OPEC’S CRISIS: Iraq needs money, so it produces an extra 80,000 barrels of oil a day. But non-compliance (cheating) by cartel members isn’t OPEC’s biggest strategic problem.

Brent crude tumbled below $50 a barrel this month as data showed U.S. shale producers were alive and kicking, confounding OPEC’s efforts to control the supply glut. While oil recovered losses after Saudi Arabia and Russia threw their weight behind extending the six-month output reductions, it’s still 7 percent off post-deal highs.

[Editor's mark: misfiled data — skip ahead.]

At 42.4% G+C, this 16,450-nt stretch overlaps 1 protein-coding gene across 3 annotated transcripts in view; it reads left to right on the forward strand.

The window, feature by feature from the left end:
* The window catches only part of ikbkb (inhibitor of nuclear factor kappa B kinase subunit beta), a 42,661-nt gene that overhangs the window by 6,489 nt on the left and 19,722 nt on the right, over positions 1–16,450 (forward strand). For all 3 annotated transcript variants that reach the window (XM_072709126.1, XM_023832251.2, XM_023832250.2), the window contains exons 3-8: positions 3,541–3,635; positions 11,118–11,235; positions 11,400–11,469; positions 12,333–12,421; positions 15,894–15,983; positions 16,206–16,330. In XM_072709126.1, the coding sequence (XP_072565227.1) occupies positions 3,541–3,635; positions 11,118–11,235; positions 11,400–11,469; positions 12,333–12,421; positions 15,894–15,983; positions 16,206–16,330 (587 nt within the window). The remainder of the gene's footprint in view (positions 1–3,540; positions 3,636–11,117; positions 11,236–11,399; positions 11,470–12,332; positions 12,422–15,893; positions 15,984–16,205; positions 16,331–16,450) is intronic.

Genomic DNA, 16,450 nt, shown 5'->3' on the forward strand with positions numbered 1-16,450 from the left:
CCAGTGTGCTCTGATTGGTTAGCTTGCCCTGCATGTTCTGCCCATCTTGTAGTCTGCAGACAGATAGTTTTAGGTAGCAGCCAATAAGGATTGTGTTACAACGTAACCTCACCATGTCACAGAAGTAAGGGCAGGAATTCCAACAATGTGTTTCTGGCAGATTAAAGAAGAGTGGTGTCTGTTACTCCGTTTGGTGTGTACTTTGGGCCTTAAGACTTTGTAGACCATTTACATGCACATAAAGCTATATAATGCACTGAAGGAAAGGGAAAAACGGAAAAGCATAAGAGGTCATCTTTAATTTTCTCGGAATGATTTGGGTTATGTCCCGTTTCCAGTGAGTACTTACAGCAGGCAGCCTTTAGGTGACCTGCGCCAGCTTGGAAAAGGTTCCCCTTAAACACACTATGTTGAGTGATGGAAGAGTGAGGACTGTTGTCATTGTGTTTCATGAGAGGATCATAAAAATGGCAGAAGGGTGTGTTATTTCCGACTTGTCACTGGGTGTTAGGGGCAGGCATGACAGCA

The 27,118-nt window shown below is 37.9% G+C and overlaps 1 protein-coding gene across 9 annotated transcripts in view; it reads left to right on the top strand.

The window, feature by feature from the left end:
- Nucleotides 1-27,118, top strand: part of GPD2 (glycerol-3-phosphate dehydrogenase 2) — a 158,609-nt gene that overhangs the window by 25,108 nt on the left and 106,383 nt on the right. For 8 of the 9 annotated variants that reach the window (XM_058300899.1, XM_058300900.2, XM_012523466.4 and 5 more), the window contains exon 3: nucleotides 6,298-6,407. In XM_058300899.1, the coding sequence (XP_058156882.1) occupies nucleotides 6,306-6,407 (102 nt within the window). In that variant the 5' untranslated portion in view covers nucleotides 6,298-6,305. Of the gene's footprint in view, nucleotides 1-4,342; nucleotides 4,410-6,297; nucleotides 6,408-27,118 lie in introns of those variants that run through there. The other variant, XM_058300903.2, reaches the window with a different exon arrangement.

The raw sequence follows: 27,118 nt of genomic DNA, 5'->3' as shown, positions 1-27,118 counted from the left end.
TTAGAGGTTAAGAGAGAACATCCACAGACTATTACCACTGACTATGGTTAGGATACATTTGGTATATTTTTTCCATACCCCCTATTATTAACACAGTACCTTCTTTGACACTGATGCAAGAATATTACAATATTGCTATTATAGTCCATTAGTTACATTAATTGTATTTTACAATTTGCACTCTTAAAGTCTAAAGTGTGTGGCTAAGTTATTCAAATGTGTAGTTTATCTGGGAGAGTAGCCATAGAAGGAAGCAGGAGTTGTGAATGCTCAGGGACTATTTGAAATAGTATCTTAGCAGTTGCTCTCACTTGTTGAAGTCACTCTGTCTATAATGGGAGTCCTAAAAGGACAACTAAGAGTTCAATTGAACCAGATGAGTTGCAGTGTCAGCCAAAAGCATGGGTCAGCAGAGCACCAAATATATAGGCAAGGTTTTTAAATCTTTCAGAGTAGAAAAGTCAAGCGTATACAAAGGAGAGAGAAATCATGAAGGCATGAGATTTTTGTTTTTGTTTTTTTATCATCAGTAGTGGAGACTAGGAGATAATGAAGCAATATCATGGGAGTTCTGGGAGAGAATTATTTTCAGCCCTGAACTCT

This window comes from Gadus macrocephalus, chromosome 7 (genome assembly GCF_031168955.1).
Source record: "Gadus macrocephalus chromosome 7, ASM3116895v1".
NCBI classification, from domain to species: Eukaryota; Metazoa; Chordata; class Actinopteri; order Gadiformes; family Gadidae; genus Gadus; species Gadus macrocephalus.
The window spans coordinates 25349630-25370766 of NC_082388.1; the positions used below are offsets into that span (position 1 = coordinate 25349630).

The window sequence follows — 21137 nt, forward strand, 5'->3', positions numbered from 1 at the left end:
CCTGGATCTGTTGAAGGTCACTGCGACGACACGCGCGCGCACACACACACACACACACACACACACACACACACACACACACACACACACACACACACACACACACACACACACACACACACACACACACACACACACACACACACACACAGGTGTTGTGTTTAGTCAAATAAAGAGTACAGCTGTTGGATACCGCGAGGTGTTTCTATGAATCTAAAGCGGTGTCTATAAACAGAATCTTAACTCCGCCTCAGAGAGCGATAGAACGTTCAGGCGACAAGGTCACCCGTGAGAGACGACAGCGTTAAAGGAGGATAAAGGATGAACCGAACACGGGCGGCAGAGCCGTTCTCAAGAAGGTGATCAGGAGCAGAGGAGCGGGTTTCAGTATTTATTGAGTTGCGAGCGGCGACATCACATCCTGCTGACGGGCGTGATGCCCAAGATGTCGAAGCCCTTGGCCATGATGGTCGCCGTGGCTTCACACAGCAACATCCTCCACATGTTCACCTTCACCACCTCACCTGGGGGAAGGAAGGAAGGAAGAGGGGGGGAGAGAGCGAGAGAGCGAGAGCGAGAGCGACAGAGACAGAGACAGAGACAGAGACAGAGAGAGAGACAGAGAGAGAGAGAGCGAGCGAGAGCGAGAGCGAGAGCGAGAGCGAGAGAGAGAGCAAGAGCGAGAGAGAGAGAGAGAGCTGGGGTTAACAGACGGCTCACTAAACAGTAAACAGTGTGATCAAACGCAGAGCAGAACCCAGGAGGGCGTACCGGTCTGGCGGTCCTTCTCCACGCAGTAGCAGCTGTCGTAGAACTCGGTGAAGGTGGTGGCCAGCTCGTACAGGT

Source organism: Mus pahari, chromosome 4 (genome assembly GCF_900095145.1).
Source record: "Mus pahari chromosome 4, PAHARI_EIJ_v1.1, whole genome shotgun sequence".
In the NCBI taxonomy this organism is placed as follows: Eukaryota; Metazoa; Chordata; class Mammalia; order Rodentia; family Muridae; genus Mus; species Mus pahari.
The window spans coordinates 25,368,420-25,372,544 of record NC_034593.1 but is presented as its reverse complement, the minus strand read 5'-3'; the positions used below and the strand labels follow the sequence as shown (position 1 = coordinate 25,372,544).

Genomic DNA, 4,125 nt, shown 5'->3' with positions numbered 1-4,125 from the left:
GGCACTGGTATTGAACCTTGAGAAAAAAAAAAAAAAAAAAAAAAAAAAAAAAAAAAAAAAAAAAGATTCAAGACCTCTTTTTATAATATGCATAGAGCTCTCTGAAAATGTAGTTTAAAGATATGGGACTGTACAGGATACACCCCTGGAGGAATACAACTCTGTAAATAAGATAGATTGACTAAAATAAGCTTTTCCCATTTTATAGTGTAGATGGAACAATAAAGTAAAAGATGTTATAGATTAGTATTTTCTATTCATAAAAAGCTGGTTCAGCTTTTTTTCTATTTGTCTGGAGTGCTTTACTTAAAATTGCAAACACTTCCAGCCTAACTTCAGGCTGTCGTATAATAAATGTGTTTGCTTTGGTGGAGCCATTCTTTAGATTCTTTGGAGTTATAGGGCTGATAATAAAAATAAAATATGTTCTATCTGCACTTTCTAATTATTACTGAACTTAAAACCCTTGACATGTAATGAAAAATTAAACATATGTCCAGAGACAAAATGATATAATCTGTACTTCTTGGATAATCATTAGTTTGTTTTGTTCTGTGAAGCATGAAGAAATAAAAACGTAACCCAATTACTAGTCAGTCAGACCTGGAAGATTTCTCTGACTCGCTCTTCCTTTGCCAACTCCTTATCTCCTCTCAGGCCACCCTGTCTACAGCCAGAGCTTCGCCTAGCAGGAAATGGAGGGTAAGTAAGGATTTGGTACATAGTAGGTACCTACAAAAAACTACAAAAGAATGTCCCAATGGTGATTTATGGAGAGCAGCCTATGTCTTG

Under the November deal, OPEC envisioned curbing 1.2 million barrels per day of output, with Iraq trimming 210,000 barrels a day to 4.351 million barrels a day. In the first quarter, Iraq met only 61 percent of its targeted cut, though compliance improved to 90 percent in April, according to OPEC data. It’s not the only straggler. The United Arab Emirates achieved just 57 percent of its cut in the first quarter, though the U.A.E. exceeded its target in April, and many non-OPEC producers including Russia also missed their goals.